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Many of the items in Whangārei Museum's collection are of a serious nature, but there are those that are more light-hearted and whimsical, some literally conjuring up images which are reminiscent of a Victorian pastime.

The "Laterna Magica" or magic lantern has been described in old writings as a "primitive projection system". Essentially, they were devices that were used to entertain and educate audiences before the beginning of cinema.

A 1902 Edition of Sears, Roebuck & Co Catalogue, advertising magic lanterns in the Whangārei Museum collection. Photo/Supplied
A 1902 Edition of Sears, Roebuck & Co Catalogue, advertising magic lanterns in the Whangārei Museum collection. Photo/Supplied

Invented in the 1650s, magic lantern projectors were utilised for centuries in various cultures to show hand painted glass slides and illuminations mainly as a form of entertainment. Often called a "stereopticon show", magic lanterns shows were the combination of projected images by a light source, live narration, and live music that preceded the movies.

Housed in the Museum's collection is an eclectic mix of these innovations, with one in particular, donated by Roy Stables in 1966, being manufactured by a distinguished British firm of instrument makers and was most likely brought out from England by his grandparents circa 1880.

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The company which produced this particular lantern operated from 1858 under the name Newton & Co Opticians, specialised makers of scientific instruments and globes. By the 1880s they had become one of Britain's most eminent manufacturers of magic lanterns and slides and continued into the 1940s.

Initially scientists used these devices but by the 18th century onwards they became more popular for entertaining. As the lantern quickly developed and light sources improved, projectionists could provide shows to larger outdoor audiences. Lanternists, also known as "Galantee" showmen or "Savoyards", travelled the country carrying the lanterns and slides on their backs, many homemade, giving open-air performances.

Hand painted glass magic lantern slides. Photo/Supplied
Hand painted glass magic lantern slides. Photo/Supplied

From the late 19th century, photographic slides were produced and use of the lantern projector became more oriented toward education, with illustrated lectures on real world phenomena. Performances became more extensive and impressive, novels were adapted into magic lantern shows and explorers returning to Europe from far-flung reaches of the world toured hometowns with images from their travels.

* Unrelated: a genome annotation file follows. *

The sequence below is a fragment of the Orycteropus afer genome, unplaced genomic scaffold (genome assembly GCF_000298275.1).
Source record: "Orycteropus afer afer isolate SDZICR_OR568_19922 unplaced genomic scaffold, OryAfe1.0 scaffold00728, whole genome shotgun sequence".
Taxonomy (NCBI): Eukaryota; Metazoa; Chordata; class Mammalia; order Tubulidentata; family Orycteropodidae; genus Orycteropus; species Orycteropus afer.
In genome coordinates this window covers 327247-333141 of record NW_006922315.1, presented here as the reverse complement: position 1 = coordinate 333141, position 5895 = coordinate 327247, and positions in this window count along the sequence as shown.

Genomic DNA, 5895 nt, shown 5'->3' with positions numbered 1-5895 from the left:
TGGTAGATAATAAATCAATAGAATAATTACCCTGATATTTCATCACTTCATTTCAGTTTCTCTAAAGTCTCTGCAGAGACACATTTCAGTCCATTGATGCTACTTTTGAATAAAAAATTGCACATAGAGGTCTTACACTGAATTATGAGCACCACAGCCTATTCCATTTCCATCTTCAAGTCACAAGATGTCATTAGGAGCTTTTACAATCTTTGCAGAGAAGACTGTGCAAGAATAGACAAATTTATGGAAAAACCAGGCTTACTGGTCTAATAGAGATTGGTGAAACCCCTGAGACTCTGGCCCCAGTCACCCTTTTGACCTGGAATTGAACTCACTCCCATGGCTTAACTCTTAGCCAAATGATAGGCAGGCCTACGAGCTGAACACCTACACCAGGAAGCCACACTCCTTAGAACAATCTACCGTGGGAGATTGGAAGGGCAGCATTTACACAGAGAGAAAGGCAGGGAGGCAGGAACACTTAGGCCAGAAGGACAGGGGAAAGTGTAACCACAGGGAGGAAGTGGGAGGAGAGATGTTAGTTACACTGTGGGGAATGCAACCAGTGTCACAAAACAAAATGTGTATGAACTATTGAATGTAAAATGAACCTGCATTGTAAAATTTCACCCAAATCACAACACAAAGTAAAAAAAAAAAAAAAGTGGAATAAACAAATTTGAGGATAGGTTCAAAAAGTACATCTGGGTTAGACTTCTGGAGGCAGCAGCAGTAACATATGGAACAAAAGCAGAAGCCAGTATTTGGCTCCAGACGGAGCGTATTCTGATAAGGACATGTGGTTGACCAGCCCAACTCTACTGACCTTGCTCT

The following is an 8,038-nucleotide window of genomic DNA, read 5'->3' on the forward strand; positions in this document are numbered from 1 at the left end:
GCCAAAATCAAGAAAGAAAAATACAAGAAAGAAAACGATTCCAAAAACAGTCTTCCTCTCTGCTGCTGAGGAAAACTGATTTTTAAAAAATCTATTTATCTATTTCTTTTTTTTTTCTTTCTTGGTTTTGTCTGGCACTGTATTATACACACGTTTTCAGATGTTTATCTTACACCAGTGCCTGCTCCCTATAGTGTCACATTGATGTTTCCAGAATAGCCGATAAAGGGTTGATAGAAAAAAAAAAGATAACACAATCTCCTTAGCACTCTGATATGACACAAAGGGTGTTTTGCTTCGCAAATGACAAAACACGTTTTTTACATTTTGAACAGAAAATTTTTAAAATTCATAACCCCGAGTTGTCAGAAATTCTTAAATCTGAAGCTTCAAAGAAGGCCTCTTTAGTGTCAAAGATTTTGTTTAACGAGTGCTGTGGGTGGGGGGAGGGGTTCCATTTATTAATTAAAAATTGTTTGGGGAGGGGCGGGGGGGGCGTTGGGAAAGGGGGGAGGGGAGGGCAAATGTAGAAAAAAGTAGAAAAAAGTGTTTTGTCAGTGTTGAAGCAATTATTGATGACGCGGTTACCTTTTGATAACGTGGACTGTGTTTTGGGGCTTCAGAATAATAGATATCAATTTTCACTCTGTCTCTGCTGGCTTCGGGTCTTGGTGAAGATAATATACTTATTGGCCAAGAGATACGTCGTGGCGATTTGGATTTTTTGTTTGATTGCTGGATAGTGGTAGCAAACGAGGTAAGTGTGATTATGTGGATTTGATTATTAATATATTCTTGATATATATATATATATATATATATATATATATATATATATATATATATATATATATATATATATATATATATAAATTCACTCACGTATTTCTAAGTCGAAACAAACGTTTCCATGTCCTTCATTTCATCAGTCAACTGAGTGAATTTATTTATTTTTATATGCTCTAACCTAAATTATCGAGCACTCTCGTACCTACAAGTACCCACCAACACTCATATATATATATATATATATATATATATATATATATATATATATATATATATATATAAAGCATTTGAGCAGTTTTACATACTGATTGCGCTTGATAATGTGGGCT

These mystical inventions even had a role in the European settlement of New Zealand. Representatives of the New Zealand Company toured England with a magic lantern showcasing New Zealand's virtues. Audiences were so enthralled by what they heard and saw about the colony and its vision, they decided to emigrate from their homeland and set sail for New Zealand.

Laterna Magica box lid. Photo/Supplied
Laterna Magica box lid. Photo/Supplied

The lantern's greatest popularity as an optical projector spans from the 1870s to the 1920s and was used in theatres, churches, fraternal lodges and clubs.

Its educational use was demonstrated by the Whangārei Mutual Improvement Society in 1899 when the society procured a magic lantern of "great excellence". It enabled scientific and other syllabus subjects to be shown for the advancement of the region's young people.

Other magic lantern shows were held in Whangārei from the 1880s through to the 1930s in local venues like the Oddfellows Hall, Cubbitt's Hall, Theatre Royal and YMCA where screenings of astronomical lectures and "The Horse from Antiquity" could be viewed by the public. Some churches installed magic lanterns, calling them "service-enlighteners" as aids to increase congregation attendance.

Often called a
Often called a "stereopticon show", magic lanterns shows were the combination of projected images by a light source, live narration, and live music that preceded the movies. Photo/Supplied

As lanterns became cheaper and more readily available, families could create lantern shows for themselves at home. With subjects ranging from the serious to the hilarious, it was a highly popular form of amusement in Victorian drawing rooms for adults and children.

When cinematography was introduced, the popularity of this magical oddity from an era of wonder and excitement declined. Lanternists, who were once worshipped as a kind of magician, were pushed aside and rejected if they dared to perform with their non-moving images.

Though the birth of the moving picture and its rapid growth certainly changed the world of the "Lanterna Magica", they still provide wonderment and pique the curiosity of many.

■ Natalie Brookland is collection registrar, Whangārei Museum at Kiwi North.